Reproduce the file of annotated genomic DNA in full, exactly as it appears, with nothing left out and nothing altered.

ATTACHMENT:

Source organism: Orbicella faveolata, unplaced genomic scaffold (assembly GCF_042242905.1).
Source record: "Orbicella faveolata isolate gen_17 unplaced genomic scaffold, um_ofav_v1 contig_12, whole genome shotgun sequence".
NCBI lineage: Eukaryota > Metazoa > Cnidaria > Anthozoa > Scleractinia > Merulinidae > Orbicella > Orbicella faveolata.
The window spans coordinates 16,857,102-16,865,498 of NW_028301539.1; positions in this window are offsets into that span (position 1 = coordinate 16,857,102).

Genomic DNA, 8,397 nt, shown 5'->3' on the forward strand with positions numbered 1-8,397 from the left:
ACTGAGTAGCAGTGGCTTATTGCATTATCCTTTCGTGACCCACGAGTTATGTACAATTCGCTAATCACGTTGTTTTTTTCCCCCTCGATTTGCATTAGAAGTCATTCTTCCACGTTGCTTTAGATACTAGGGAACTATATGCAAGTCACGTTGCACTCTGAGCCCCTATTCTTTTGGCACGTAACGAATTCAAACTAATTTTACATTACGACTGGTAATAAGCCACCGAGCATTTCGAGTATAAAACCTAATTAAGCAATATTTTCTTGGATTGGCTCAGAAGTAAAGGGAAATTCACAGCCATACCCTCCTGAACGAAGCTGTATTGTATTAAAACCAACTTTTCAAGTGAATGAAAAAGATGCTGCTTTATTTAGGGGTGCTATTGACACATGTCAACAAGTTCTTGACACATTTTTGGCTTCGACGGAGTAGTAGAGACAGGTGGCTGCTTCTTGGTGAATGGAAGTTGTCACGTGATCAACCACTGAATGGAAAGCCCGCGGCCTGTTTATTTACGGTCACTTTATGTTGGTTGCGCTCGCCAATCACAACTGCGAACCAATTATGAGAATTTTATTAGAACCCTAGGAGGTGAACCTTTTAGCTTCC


Source organism: Orbicella faveolata, unplaced genomic scaffold (assembly GCF_042242905.1).
Source record: "Orbicella faveolata isolate gen_17 unplaced genomic scaffold, um_ofav_v1 contig_12, whole genome shotgun sequence".
NCBI lineage: Eukaryota > Metazoa > Cnidaria > Anthozoa > Scleractinia > Merulinidae > Orbicella > Orbicella faveolata.
The window spans coordinates 16,857,102-16,865,498 of NW_028301539.1; positions in this window are offsets into that span (position 1 = coordinate 16,857,102).

Genomic DNA, 8,397 nt, shown 5'->3' on the forward strand with positions numbered 1-8,397 from the left:
ACTGAGTAGCAGTGGCTTATTGCATTATCCTTTCGTGACCCACGAGTTATGTACAATTCGCTAATCACGTTGTTTTTTTCCCCCTCGATTTGCATTAGAAGTCATTCTTCCACGTTGCTTTAGATACTAGGGAACTATATGCAAGTCACGTTGCACTCTGAGCCCCTATTCTTTTGGCACGTAACGAATTCAAACTAATTTTACATTACGACTGGTAATAAGCCACCGAGCATTTCGAGTATAAAACCTAATTAAGCAATATTTTCTTGGATTGGCTCAGAAGTAAAGGGAAATTCACAGCCATACCCTCCTGAACGAAGCTGTATTGTATTAAAACCAACTTTTCAAGTGAATGAAAAAGATGCTGCTTTATTTAGGGGTGCTATTGACACATGTCAACAAGTTCTTGACACATTTTTGGCTTCGACGGAGTAGTAGAGACAGGTGGCTGCTTCTTGGTGAATGGAAGTTGTCACGTGATCAACCACTGAATGGAAAGCCCGCGGCCTGTTTATTTACGGTCACTTTATGTTGGTTGCGCTCGCCAATCACAACTGCGAACCAATTATGAGAATTTTATTAGAACCCTAGGAGGTGAACCTTTTAGCTTCC